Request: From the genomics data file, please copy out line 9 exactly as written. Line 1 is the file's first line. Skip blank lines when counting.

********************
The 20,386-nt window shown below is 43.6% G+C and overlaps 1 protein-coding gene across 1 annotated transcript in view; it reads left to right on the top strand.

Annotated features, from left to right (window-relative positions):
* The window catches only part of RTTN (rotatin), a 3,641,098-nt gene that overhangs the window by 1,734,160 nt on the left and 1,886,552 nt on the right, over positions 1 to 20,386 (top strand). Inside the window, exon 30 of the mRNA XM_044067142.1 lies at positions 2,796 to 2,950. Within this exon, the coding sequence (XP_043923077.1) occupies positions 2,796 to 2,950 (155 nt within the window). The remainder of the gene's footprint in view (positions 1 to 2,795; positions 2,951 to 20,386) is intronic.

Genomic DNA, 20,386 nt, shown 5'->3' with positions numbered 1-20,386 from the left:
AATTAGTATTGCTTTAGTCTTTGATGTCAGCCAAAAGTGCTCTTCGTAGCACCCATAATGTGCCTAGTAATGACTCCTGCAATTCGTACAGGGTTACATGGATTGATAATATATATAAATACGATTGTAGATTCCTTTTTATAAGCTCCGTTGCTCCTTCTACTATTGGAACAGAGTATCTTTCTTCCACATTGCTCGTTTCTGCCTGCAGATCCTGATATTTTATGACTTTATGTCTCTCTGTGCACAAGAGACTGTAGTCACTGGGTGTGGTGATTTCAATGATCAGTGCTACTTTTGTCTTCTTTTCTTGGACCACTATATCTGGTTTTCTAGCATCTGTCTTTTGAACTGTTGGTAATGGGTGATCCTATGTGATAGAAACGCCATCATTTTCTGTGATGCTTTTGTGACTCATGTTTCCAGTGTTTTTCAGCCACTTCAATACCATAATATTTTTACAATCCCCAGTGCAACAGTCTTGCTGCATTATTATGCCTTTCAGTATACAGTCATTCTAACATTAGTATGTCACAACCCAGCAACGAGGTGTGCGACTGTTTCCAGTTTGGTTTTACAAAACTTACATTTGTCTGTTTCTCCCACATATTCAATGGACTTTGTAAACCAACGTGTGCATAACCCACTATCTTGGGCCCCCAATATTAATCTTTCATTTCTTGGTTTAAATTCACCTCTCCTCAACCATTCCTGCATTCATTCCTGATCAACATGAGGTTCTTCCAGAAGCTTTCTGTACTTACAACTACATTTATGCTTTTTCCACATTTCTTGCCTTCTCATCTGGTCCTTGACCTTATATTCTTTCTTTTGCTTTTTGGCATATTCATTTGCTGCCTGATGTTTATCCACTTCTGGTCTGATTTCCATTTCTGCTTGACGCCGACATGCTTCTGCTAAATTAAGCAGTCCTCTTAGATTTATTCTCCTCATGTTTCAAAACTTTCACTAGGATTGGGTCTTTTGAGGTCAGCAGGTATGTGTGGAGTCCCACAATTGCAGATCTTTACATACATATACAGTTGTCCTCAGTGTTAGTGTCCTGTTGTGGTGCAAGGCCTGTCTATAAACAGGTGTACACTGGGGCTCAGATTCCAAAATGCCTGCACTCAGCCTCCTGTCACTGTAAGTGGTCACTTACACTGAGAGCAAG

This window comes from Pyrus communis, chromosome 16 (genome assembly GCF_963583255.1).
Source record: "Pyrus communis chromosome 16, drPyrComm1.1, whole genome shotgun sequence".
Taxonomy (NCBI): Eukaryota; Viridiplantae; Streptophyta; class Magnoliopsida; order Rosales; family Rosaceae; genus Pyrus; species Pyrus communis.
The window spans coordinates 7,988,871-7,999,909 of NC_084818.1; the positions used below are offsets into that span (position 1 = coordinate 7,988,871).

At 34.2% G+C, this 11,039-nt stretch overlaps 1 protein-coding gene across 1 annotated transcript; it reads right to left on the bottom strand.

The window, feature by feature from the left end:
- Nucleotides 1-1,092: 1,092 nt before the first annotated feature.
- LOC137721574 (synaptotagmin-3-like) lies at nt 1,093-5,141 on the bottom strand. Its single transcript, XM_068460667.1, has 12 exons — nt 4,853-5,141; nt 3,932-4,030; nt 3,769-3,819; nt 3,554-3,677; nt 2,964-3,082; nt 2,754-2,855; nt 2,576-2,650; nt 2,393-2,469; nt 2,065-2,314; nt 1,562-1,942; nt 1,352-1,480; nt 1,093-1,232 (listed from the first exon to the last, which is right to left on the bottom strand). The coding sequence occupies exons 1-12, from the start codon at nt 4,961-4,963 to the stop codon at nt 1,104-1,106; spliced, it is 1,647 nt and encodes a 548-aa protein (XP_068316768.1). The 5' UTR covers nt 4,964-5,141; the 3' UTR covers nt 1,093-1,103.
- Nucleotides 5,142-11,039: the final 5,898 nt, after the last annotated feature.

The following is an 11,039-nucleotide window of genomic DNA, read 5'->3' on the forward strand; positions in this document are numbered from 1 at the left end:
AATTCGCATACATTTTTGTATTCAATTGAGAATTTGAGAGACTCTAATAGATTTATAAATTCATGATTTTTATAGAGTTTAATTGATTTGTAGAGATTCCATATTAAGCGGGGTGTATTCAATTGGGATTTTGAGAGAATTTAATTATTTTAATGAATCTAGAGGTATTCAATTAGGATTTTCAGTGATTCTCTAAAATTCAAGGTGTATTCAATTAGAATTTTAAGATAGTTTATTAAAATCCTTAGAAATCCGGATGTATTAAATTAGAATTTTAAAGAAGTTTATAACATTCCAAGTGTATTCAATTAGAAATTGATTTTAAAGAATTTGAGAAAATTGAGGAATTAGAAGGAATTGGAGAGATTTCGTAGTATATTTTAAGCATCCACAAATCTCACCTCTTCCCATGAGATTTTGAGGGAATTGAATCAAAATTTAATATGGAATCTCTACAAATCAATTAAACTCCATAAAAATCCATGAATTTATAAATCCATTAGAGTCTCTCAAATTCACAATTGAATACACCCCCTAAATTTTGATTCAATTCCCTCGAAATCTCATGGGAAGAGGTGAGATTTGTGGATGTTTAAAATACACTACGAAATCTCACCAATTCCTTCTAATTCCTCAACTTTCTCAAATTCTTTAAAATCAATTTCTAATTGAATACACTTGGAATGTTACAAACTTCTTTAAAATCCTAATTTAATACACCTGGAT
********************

The window spans coordinates 7,988,871-7,999,909 of NC_084818.1; the positions used below are offsets into that span (position 1 = coordinate 7,988,871).